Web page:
Obviously we still have much to learn, but it's fascinating to think that one of the strongest pieces of evidence for dark matter to date is its own absence.

The research was published in the journal Nature.

Source: Yale University

11 comments
Mzungu_Mkubwa
No where near being an astrophysicist, so my comments here have less than no consequence, but I can't help but wonder that most of the discrepancies calculated are due to the immense distances that the light we observe here and now has traveled to get here, and what may or may not have happened to it during that journey. To say that the photons that ultimately arrive in our instruments remained pristine & untouched by *any* force during their billion(s)-plus-year journey across space seems incredibly naive to me. I suppose the fact that what we observe in the heavens doesn't look like old analog "noise" that used to show up on our CRT TVs between UHF/VHF channels tells us there is some coherency, but still... That's a lot of time and a lot of distance to cover, right?
mpc755
Dark matter fills 'empty' space, strongly interacts with visible matter and is displaced by visible matter. The reason for the 'missing dark matter' is that the galaxy is so diffuse that it doesn't displace the dark matter outward and away from the galaxy to the degree that the dark matter is able to push back and cause the stars far away from the galactic center to speed up. It's not that there is no dark matter connected to and neighboring the visible matter. It's that the galaxy is not well defined enough to displace the dark matter to such an extent that it forms a 'halo' around the galaxy. A galaxy's halo is not a clump of dark matter traveling with the galaxy. A galaxy's halo is the state of displacement of the dark matter.
Bob
So, is our sun's evil twin dark matter? Is the missing tenth planet in our solar system dark matter? Is dark matter really just cold ordinary matter? If they can't find it in our immediate area of the universe it would seem that several theories including the big bang need to be reconsidered.
apprenticeearthwiz
The exception that proves the rule. When that saying came about it meant the exception that tests the current rule, potentially changing it. 'Dark' is scientist speak for 'we have no information whatsoever'. That applies to approximately 80% of the universe. Huge respect to Stephen Hawking who was spot on when he said, "We are just an advanced breed of monkey on a minor planet of a very average star. But we can understand the universe and that makes us very special indeed." With one minor exception. We can contemplate the universe. Still incredibly special but we are far from understanding it.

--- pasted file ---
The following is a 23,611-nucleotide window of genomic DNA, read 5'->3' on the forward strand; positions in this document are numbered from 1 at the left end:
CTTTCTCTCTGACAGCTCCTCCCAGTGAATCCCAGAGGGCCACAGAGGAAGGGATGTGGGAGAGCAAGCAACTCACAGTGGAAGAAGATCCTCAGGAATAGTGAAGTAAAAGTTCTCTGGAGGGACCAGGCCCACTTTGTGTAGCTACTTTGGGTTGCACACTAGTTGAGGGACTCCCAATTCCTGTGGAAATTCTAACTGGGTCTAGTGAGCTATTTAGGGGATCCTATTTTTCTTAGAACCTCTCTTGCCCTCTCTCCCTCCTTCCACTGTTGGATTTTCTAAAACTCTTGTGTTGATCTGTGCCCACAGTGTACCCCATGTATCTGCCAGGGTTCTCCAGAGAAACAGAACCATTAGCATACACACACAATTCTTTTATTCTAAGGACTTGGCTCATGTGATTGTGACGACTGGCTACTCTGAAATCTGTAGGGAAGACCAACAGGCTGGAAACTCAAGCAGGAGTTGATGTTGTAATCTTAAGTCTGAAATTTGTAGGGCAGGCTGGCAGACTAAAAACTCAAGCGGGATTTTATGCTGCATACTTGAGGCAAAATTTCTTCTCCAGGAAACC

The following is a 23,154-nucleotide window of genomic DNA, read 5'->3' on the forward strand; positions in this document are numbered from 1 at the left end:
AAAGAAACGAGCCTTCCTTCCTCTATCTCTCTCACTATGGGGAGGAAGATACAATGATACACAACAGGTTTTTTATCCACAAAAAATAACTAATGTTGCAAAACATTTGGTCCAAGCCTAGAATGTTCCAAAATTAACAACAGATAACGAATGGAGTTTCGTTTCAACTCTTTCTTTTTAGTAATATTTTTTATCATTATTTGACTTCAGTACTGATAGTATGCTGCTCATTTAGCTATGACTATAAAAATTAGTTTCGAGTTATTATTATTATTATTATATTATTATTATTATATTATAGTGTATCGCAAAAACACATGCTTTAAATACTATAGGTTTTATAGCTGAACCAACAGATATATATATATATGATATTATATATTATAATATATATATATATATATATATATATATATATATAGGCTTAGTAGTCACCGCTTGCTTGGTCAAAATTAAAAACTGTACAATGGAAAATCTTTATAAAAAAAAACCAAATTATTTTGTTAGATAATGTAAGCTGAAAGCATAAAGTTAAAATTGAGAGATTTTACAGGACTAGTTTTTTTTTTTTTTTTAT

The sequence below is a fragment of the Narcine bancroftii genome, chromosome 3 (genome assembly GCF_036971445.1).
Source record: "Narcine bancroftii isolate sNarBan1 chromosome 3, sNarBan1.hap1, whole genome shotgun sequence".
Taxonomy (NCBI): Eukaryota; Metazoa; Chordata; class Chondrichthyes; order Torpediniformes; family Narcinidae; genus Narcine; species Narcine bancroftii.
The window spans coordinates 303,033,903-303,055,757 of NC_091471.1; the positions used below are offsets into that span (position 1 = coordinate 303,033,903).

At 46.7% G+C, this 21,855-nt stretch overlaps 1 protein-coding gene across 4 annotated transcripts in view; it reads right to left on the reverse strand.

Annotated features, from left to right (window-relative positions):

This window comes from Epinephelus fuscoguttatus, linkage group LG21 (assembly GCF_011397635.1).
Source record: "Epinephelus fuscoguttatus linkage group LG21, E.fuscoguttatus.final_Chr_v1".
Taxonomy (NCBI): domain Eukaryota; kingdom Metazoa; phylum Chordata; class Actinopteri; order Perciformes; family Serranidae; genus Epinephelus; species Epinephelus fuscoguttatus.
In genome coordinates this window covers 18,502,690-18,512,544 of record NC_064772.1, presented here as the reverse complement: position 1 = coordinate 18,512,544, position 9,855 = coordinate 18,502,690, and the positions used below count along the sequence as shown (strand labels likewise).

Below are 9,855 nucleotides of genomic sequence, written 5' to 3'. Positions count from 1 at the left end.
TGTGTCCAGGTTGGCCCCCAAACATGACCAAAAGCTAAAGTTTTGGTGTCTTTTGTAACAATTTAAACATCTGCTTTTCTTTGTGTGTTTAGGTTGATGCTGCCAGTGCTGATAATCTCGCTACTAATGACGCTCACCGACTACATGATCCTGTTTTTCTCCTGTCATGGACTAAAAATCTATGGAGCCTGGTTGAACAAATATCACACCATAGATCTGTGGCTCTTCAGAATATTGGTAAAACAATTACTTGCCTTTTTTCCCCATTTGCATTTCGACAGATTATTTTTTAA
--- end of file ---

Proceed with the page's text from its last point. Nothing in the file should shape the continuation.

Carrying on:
Jerry May
I am not surprised since much guesswork as it turns out is askew, beginning with the notion the the universe suddenly materialized via the big bang or creation. Come on geniuses. If you explode something, the far flung fragments aren't older than the ones that fell nearby. They are the same age. Back to the calculator.
Gene
Martin Lo at JPL and I have been studying the need for an extra 1/r force term which when added eliminates the need to have the CDM. My notes on this are posted here http://egpreston.com/GravityMod.pdf describes our work. The odd galaxy seems to lack a black hole or has a very low mass one. Galaxies with super massive black holes are controlled by the black hole through the 1/r term and gives them their shape as well as the spiral arms. We are working on simulation models to prove this.
Douglas E Knapp
Jerry May not be right. The age of a thing has to do with how much time has passed for it. Time does not run at the same speed everywhere, it is related to the amount of mass at that spot. So you idea about an explosion and everything being the same age is wrong and shows a fundamental high school level lack of info about how time, mass and space work.
bwana4swahili
"the find may just turn out to be the exception that proves the rule" Based on proper English this would mean Dark Matter doesn't exist! Probably correct. I'm a believer in the KISS principle (of science). Dark Matter is an old idea and too complicated to be in the overall scheme of things. All one has to do is tweak gravity a touch and Dark Matter is no longer required!
Douglas Bennett Rogers
This bears the same relation to dark matter as supernova 1987a bears to neutrinos. In the case of the supernova, the neutrino pulse came at precisely the right time and in the right amount to be a neutrino pulse from the nuclear reaction required by the theory.
Si77
Could the missing mass be either orbiting neutron stars, small black holes or, less likely, multitudes of planets, or a combination of these non-emitting bodies?